The Future Of Replacing Metal With Glass Reinforced Thermoset Composites

Reinforced thermoset composites are a well-established technology that is widely used in end-use applications. With their excellent combination of strength, stiffness and weight, reinforced thermosets have established themselves as the material of choice for many mechanical engineers. In this article, we will explore some of the most recent developments in reinforced thermoset materials with particular focus on glass fibre and carbon fibre-reinforced thermoset composites. We’ll look at three key trends emerging in the industry today: growth of advanced hybrid materials based on thermosets;.

Reinforced Thermoset Composites: A Brief History

The earliest reinforced thermoset composites date back to the early 1900s, when phenolic and cellulosic resins were first used as fiber-reinforced thermoset binders. Many other thermoset polymers have since been developed and commercialized, including polyimides, polyesters, phenolic resins, polyurethanes, polyethers and polysulfides. One of the first commercial uses of carbon fiber-reinforced thermoset composites (CFR TPF) was in the construction of the Space Shuttle’s wings and fuselage first launched in 1981. Carbon fiber-reinforced phenolic and glass fiber-reinforced phenolic composites have been used to construct the wings and fuselage of the Boeing 737 plane since 1994 and the Airbus A-320 plane since 1996.

Advanced Reinforced Thermoset Composites

New materials and new processing techniques have enabled a new generation of reinforced thermoset composites that offer even greater combinations of properties, reduced fabrication costs and shorter processing times. Such advanced and next-generation thermoset composites address four key market opportunities: Advanced industrial laminate thermosets are particularly relevant to the air and space industries, where weight reduction is a key driver. High-performance CFR TPF laminates allow for the construction of lighter, stiffer and stronger structures. Fibrous reinforcements made from advanced polymer fibers such as high-strength polyethylene (HSPE), high-modulus polyethylene (HM PE), polyether-ether-ketone (PEEK) and aromatic polyimides (AI) have wide-ranging applications in both commercial and military industries.

Growth of Industrial Laminate Thermosets

Industrial thermosets have been around since the early 1990s, when the first glass fibre-reinforced phenolic (GRP) composites were developed. In 1996, the first carbon fibre-reinforced phenolic (CFRP) composites were commercialized, followed by glass fibre-reinforced phenolic (GRP) in 2001. CFR TPF has been growing steadily since the early 2000s with production reaching over 5 million tonnes in 2018. GRP and CFR TPF are the two dominant industrial thermoset composites, accounting for over 90% of the total commercial output of thermoset composites. CFR TPF is forecast to grow at a CAGR of 2.8% between 2019 and 2025, with GRP experiencing a slightly lower growth rate of 2.7%. By 2025, the CFR TPF market is expected to reach 9.2 Mt and the GRP market will grow to 8.5 Mt.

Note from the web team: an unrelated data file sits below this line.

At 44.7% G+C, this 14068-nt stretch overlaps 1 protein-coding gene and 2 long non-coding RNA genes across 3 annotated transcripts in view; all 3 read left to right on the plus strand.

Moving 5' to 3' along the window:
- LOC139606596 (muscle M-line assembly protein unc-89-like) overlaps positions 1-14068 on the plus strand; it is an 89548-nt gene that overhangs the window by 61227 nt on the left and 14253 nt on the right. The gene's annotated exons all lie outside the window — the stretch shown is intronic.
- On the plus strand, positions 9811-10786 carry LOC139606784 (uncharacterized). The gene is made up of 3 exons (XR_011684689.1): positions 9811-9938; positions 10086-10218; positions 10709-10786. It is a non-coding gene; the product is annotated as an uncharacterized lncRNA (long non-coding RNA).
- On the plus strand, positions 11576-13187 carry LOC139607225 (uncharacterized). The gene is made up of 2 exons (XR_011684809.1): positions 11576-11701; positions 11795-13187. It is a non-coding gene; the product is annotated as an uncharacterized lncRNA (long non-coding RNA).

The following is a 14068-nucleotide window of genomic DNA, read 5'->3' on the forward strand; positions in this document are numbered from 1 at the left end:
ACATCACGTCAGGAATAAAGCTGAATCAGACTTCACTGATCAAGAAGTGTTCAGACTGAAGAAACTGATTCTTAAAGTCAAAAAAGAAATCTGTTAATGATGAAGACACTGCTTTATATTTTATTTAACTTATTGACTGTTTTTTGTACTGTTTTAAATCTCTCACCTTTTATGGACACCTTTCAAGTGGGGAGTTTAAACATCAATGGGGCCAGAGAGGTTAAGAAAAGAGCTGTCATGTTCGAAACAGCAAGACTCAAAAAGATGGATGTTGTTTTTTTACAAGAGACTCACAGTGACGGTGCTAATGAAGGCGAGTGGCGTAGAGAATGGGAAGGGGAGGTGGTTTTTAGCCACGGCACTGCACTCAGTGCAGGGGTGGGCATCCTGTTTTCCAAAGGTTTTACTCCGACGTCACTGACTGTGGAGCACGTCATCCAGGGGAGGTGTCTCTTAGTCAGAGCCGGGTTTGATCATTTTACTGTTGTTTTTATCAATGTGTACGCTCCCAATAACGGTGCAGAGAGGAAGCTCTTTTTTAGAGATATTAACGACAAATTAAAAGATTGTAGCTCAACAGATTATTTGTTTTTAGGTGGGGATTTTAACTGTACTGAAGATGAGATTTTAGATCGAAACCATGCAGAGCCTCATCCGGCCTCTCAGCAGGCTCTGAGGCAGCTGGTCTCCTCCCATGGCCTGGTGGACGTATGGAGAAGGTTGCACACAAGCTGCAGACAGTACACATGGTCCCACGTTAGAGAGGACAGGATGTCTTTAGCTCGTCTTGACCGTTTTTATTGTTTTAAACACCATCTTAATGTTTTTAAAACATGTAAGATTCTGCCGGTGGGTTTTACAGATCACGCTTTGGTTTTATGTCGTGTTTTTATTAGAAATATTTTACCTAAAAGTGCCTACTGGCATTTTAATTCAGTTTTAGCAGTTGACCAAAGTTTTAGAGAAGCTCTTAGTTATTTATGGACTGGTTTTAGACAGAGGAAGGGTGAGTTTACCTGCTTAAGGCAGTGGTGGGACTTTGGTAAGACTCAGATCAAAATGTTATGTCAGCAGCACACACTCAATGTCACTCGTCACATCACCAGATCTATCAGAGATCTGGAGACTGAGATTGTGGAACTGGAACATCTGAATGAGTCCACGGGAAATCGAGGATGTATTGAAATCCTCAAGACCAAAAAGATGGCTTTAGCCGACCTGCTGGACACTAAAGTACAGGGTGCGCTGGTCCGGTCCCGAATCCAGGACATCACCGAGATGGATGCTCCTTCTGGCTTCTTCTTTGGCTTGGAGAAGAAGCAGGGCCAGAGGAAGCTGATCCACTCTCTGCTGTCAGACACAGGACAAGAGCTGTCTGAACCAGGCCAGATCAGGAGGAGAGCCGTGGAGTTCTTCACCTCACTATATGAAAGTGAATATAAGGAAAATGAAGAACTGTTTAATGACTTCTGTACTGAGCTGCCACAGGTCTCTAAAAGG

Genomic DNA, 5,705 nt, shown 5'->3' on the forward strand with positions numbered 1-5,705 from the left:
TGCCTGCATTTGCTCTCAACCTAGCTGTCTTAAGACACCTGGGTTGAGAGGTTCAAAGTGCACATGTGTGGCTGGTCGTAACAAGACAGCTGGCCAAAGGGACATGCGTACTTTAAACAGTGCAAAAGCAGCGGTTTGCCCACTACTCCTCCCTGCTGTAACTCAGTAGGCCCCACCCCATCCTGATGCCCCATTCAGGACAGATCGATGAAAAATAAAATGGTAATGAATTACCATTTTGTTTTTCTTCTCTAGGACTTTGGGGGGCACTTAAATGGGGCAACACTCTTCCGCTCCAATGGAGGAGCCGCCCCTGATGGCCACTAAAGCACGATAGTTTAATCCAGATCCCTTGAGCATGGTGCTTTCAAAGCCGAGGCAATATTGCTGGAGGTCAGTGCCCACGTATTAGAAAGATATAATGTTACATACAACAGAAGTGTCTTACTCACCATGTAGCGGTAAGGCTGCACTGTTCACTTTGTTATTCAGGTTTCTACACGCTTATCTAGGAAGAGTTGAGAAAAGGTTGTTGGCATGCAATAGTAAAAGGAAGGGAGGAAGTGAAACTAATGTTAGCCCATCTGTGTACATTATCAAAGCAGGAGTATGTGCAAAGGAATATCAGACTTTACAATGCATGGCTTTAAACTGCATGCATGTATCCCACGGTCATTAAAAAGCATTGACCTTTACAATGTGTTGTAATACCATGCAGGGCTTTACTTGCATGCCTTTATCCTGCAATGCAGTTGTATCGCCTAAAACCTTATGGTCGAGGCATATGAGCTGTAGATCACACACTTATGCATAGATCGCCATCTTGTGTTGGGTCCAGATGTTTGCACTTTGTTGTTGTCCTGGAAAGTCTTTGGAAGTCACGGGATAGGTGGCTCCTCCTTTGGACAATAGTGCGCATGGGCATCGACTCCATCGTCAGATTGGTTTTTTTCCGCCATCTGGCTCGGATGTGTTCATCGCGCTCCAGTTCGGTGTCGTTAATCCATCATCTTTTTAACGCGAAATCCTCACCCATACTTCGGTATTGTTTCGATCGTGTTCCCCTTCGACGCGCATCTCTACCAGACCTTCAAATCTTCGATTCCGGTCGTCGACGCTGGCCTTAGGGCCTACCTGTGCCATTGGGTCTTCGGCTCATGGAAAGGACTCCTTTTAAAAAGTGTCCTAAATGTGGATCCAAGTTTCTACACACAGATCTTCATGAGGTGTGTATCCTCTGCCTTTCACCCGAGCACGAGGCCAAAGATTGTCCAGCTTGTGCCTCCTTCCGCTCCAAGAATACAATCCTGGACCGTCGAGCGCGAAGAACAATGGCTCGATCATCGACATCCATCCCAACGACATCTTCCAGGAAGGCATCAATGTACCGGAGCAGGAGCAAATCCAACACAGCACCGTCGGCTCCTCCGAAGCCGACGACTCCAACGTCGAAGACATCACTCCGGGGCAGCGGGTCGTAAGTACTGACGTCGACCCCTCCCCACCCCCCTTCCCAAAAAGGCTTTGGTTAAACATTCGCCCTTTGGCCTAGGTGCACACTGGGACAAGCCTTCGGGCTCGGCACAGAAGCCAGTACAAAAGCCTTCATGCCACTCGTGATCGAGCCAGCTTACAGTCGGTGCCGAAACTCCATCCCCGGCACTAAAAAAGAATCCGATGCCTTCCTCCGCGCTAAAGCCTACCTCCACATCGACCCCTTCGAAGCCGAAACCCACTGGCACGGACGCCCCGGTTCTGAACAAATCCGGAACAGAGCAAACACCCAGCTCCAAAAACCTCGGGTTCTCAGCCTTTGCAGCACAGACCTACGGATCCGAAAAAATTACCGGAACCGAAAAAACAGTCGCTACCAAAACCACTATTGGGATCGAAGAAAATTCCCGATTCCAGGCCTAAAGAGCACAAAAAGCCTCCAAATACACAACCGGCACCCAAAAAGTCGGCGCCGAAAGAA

Differences between glass, carbon, and cloth based composite reinforcement

The main differences between carbon fibre, glass fibre and cloth based composite reinforcement are these: – Higher density of carbon fibre relative to glass fibre: Carbon fibre (1-3 g/cm3) is about 2-3 times denser than glass fibre (0.7-1.2 g/cm3). This affects the strength of the composite, with a higher density usually resulting in higher strength. – Carbon fibre has higher thermal conductivity than glass fibre: Carbon fibre has a thermal conductivity around 30-40 W/m K while glass fibre has a thermal conductivity of only 12 W/m K. This means that carbon fibre has a higher rate of heat transfer through the composite structure than glass fibre. This affects the amount of heat that can be generated within the composite, and the rate at which it is removed. – Carbon fibre has lower thermal expansion than glass fibre: Carbon fibre has a thermal expansion of only 1.5-2.5 ppm/°C while glass fibre has a thermal expansion of 3-5 ppm/°C. This means that carbon fibre is less susceptible to thermal expansion than glass fibre, which leads to a better match between the composite structure and the surrounding materials.


The article explores three key trends emerging in the industry today: growth of advanced hybrid materials based on thermosets, development of thermally stable CFR TPF laminates with extended shelf life, and increased usage of monolithic CFR TPF components with embedded electronics. These trends will enable the further commercialization of advanced reinforced thermoset composites, with positive implications for the engineering industry.


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